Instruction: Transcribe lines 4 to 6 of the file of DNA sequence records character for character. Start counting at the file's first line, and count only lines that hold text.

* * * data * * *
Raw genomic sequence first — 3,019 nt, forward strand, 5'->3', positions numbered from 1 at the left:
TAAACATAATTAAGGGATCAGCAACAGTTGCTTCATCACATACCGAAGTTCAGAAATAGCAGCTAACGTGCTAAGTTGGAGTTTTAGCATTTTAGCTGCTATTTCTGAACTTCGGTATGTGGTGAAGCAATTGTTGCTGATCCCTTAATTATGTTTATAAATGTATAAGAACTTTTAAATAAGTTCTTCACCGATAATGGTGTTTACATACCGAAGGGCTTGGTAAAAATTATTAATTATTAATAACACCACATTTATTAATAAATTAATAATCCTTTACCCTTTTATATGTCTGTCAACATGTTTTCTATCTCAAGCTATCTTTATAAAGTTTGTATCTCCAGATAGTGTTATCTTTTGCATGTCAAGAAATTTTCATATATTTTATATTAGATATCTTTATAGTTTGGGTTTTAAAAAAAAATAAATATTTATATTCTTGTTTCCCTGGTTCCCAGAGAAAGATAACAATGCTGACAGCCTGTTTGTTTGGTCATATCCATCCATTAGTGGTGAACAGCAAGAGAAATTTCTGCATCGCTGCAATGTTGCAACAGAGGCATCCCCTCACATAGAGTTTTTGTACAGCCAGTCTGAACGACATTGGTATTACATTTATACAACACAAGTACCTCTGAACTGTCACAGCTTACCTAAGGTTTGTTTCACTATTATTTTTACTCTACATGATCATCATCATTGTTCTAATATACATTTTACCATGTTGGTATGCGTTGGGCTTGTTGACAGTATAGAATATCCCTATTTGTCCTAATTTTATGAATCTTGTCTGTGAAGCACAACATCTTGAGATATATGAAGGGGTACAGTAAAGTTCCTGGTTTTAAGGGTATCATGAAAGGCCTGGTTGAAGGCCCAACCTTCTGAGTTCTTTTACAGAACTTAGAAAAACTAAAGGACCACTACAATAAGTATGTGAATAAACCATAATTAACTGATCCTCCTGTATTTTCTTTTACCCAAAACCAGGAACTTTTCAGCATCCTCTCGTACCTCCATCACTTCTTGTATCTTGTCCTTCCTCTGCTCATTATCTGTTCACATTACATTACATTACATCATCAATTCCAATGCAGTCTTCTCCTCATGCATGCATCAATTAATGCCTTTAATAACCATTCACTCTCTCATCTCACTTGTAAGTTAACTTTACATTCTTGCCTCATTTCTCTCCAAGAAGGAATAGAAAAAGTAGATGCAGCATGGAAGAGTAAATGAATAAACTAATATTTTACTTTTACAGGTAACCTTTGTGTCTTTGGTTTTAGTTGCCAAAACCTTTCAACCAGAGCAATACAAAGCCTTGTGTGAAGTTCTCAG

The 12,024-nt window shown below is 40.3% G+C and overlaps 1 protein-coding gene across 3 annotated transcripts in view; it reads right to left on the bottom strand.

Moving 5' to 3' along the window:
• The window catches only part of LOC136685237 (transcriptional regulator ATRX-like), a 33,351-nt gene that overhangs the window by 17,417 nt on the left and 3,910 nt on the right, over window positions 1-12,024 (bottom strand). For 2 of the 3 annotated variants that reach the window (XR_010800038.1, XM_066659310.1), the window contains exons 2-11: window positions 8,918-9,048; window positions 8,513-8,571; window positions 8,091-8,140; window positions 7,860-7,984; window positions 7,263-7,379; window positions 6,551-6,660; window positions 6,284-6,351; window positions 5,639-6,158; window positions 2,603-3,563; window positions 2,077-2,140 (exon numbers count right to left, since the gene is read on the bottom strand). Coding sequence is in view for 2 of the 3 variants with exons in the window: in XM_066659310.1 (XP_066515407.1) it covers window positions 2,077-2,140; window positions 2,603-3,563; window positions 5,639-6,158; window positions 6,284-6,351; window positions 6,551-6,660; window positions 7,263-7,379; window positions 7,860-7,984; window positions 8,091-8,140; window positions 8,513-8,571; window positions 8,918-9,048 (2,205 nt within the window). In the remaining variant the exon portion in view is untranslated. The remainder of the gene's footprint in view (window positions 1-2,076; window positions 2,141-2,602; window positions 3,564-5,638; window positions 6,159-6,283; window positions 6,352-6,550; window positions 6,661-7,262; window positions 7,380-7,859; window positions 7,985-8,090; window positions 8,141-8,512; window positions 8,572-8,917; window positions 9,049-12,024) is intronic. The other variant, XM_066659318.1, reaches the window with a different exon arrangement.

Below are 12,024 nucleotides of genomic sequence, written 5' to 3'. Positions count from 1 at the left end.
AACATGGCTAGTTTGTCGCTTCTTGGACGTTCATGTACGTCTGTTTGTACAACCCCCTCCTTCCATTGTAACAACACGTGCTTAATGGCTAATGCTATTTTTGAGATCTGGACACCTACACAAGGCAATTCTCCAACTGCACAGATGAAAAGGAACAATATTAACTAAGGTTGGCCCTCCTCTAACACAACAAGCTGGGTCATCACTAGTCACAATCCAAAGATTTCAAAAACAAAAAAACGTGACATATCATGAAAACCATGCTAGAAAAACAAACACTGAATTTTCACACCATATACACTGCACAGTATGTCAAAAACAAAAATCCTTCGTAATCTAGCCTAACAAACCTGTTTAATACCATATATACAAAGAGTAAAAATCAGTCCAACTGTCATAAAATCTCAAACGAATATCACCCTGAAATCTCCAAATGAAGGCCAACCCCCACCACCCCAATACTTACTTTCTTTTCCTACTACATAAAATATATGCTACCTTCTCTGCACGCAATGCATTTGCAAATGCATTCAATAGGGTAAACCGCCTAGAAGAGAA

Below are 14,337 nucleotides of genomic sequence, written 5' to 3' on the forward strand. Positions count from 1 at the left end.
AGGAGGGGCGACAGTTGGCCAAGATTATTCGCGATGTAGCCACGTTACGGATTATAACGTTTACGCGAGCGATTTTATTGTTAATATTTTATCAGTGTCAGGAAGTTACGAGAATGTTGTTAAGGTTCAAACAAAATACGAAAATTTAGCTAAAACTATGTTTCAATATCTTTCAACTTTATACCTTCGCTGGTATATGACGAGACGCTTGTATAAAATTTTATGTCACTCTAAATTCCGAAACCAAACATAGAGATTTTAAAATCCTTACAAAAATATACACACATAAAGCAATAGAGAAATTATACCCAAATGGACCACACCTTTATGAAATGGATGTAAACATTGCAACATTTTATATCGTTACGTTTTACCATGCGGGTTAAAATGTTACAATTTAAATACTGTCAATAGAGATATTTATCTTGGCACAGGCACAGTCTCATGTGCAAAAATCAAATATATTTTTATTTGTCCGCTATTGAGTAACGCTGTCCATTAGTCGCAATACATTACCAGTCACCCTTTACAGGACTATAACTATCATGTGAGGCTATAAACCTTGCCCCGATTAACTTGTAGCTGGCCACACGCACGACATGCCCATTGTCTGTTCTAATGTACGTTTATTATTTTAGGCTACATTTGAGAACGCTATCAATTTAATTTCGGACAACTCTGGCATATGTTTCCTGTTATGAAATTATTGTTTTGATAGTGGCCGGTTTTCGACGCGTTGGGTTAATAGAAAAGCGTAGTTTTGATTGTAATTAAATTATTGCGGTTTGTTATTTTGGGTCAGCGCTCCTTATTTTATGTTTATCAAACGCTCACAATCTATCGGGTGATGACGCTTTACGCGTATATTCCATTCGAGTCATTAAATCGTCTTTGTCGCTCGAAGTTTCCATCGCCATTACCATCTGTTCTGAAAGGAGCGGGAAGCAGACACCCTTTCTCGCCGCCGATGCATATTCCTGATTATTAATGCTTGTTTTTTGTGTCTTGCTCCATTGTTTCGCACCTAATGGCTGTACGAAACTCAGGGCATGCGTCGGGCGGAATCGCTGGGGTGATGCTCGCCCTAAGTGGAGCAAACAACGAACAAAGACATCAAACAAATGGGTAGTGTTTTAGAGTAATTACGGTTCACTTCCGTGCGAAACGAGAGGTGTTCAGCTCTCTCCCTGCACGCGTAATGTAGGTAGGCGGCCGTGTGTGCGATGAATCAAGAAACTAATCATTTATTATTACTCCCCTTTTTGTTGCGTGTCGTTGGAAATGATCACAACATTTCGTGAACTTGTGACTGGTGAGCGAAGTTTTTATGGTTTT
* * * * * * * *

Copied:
Moving 5' to 3' along the window:
• The window catches only part of LOC136685237 (transcriptional regulator ATRX-like), a 33,351-nt gene that overhangs the window by 17,417 nt on the left and 3,910 nt on the right, over window positions 1-12,024 (bottom strand). For 2 of the 3 annotated variants that reach the window (XR_010800038.1, XM_066659310.1), the window contains exons 2-11: window positions 8,918-9,048; window positions 8,513-8,571; window positions 8,091-8,140; window positions 7,860-7,984; window positions 7,263-7,379; window positions 6,551-6,660; window positions 6,284-6,351; window positions 5,639-6,158; window positions 2,603-3,563; window positions 2,077-2,140 (exon numbers count right to left, since the gene is read on the bottom strand). Coding sequence is in view for 2 of the 3 variants with exons in the window: in XM_066659310.1 (XP_066515407.1) it covers window positions 2,077-2,140; window positions 2,603-3,563; window positions 5,639-6,158; window positions 6,284-6,351; window positions 6,551-6,660; window positions 7,263-7,379; window positions 7,860-7,984; window positions 8,091-8,140; window positions 8,513-8,571; window positions 8,918-9,048 (2,205 nt within the window). In the remaining variant the exon portion in view is untranslated. The remainder of the gene's footprint in view (window positions 1-2,076; window positions 2,141-2,602; window positions 3,564-5,638; window positions 6,159-6,283; window positions 6,352-6,550; window positions 6,661-7,262; window positions 7,380-7,859; window positions 7,985-8,090; window positions 8,141-8,512; window positions 8,572-8,917; window positions 9,049-12,024) is intronic. The other variant, XM_066659318.1, reaches the window with a different exon arrangement.

Below are 12,024 nucleotides of genomic sequence, written 5' to 3'. Positions count from 1 at the left end.